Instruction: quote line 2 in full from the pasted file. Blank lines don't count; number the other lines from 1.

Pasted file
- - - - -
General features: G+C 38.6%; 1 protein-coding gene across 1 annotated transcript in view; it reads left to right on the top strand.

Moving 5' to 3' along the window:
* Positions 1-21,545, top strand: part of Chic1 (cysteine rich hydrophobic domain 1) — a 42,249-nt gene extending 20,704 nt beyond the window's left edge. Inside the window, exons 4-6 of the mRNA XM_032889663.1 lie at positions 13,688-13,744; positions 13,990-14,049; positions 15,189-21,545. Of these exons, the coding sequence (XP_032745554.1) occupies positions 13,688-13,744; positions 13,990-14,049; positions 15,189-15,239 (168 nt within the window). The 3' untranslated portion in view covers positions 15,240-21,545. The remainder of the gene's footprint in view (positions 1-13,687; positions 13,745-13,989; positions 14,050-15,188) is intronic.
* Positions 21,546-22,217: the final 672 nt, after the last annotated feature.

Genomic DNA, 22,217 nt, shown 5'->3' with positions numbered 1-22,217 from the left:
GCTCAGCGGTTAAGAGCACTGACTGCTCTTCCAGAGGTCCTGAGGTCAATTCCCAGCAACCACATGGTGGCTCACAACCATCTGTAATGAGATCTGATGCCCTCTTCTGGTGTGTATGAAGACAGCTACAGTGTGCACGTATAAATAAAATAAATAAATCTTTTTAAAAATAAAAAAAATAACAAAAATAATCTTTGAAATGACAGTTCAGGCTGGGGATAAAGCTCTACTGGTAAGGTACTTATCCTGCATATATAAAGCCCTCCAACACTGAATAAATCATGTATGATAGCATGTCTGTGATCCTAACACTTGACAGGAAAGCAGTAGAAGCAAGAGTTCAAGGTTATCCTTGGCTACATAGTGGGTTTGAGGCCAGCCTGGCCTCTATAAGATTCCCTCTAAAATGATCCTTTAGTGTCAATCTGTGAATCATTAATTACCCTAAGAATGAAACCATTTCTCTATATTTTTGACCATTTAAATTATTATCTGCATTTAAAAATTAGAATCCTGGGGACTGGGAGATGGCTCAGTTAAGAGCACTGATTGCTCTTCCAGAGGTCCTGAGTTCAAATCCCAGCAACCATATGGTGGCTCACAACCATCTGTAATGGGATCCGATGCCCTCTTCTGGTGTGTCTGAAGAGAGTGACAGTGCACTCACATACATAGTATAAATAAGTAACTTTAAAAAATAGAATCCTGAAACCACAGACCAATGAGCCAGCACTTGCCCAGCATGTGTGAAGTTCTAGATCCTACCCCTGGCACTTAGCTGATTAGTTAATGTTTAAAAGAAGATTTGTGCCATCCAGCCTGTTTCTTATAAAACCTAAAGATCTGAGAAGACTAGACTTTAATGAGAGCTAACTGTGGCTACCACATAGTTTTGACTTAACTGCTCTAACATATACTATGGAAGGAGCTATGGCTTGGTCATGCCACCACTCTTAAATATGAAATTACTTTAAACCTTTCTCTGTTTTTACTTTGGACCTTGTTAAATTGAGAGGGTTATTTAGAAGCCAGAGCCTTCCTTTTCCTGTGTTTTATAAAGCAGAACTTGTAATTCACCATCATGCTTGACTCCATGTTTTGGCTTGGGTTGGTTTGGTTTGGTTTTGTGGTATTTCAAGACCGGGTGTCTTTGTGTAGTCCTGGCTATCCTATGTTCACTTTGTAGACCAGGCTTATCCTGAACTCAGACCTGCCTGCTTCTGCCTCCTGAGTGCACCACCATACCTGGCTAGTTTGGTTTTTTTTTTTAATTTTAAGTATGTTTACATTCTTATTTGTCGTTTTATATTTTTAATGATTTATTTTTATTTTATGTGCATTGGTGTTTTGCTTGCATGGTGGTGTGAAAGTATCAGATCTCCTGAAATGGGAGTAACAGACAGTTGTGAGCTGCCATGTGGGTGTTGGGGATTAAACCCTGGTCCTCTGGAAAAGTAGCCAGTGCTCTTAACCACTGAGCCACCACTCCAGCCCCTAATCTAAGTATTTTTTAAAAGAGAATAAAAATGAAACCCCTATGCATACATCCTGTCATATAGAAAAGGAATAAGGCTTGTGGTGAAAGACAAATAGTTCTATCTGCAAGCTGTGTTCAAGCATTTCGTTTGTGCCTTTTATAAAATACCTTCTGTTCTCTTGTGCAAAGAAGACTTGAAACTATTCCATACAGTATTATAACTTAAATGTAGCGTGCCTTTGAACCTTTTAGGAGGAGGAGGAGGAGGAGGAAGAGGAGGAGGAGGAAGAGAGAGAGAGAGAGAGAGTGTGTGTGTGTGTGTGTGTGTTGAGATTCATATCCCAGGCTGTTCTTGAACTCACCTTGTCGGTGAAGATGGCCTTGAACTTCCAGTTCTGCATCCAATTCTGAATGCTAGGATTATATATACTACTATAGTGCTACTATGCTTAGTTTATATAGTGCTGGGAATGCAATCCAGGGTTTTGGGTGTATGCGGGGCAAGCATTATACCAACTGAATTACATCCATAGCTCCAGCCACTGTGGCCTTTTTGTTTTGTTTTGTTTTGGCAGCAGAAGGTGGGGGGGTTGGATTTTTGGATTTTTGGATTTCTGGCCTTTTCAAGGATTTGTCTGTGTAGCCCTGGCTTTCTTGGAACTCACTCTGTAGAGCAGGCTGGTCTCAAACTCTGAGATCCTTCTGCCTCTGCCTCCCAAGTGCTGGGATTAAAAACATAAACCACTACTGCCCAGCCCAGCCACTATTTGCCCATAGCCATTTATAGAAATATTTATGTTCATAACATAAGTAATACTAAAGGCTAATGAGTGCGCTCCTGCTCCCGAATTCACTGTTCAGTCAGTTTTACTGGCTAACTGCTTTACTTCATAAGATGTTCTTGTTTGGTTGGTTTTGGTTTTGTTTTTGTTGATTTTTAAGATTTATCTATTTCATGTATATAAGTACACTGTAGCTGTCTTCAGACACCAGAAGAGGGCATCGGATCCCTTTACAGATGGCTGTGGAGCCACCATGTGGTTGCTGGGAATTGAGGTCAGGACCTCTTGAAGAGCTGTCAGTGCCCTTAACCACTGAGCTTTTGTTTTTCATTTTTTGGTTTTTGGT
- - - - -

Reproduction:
Moving 5' to 3' along the window: